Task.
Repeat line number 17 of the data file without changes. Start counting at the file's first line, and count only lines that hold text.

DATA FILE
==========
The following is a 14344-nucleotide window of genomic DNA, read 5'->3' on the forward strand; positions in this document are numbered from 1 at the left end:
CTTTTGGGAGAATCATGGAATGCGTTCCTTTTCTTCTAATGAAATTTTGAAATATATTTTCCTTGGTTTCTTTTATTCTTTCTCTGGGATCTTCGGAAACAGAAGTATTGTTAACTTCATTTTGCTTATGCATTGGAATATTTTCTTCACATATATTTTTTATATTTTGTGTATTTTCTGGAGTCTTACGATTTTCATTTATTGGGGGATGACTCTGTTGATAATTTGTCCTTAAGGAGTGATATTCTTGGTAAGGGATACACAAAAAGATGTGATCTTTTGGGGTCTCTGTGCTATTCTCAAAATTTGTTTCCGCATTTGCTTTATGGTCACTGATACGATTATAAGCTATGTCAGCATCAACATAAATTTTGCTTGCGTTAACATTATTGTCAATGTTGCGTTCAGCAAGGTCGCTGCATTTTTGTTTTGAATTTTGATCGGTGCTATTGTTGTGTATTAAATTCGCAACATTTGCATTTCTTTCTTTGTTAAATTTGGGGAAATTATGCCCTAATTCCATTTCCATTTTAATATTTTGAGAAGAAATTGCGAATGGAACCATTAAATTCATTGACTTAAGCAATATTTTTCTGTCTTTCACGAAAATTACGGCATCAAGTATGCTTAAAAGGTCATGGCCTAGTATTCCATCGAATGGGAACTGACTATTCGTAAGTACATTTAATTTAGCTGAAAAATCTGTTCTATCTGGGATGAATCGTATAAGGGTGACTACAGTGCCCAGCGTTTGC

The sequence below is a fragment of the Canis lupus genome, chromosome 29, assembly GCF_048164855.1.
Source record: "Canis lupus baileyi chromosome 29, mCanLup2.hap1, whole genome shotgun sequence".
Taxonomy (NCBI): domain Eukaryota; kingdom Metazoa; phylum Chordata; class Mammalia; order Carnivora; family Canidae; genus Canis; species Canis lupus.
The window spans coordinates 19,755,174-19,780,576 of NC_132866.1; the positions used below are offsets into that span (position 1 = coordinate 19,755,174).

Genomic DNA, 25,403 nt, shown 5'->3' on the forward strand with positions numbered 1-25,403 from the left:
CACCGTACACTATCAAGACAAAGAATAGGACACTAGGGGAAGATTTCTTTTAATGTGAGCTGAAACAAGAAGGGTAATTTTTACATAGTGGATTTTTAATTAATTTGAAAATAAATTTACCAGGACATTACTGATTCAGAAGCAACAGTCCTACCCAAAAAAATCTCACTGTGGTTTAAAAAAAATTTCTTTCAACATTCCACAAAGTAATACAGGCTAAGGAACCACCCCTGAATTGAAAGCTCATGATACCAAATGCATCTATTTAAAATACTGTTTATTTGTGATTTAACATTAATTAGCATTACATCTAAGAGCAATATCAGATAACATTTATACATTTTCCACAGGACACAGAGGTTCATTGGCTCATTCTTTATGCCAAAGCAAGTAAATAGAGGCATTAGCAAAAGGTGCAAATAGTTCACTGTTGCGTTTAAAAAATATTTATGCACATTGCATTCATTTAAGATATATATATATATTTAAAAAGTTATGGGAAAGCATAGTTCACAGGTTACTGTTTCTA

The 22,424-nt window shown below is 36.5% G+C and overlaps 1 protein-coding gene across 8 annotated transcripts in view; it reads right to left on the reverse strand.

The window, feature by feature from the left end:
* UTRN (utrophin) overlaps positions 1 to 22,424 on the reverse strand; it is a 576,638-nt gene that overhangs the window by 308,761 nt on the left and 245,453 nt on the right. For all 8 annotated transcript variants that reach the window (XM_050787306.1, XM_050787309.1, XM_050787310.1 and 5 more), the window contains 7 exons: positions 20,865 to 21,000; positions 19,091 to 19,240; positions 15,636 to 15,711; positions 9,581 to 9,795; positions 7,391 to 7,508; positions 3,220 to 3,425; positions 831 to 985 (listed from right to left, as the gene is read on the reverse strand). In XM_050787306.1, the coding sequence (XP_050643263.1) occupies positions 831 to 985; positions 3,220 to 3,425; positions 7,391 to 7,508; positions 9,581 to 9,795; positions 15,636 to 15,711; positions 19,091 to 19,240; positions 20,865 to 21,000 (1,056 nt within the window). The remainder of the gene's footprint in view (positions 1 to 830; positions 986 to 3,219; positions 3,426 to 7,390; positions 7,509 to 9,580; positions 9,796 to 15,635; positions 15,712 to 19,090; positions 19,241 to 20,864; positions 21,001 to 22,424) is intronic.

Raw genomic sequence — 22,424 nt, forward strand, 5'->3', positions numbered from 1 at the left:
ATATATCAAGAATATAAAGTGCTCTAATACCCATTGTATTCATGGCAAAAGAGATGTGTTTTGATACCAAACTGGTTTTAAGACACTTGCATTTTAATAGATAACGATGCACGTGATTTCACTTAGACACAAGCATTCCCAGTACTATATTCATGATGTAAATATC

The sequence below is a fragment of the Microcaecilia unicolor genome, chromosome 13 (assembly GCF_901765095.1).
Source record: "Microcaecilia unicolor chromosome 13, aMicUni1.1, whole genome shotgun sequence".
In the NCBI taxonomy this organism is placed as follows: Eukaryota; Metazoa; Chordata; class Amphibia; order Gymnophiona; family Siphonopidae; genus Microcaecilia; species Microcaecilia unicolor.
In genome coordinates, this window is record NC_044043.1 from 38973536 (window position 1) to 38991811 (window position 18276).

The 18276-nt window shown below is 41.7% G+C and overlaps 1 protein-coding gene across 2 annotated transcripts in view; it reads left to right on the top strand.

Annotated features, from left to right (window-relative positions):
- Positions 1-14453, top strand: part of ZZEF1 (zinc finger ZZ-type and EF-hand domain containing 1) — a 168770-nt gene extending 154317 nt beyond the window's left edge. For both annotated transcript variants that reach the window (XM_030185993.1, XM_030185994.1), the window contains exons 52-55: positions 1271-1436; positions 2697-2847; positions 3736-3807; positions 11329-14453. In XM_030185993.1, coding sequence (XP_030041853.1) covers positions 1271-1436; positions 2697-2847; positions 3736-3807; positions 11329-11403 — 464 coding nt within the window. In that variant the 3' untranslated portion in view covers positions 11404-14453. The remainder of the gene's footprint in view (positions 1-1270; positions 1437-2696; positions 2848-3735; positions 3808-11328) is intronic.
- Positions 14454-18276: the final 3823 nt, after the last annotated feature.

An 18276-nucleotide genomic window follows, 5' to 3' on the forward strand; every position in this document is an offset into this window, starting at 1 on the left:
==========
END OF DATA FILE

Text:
In genome coordinates, this window is record NC_044043.1 from 38973536 (window position 1) to 38991811 (window position 18276).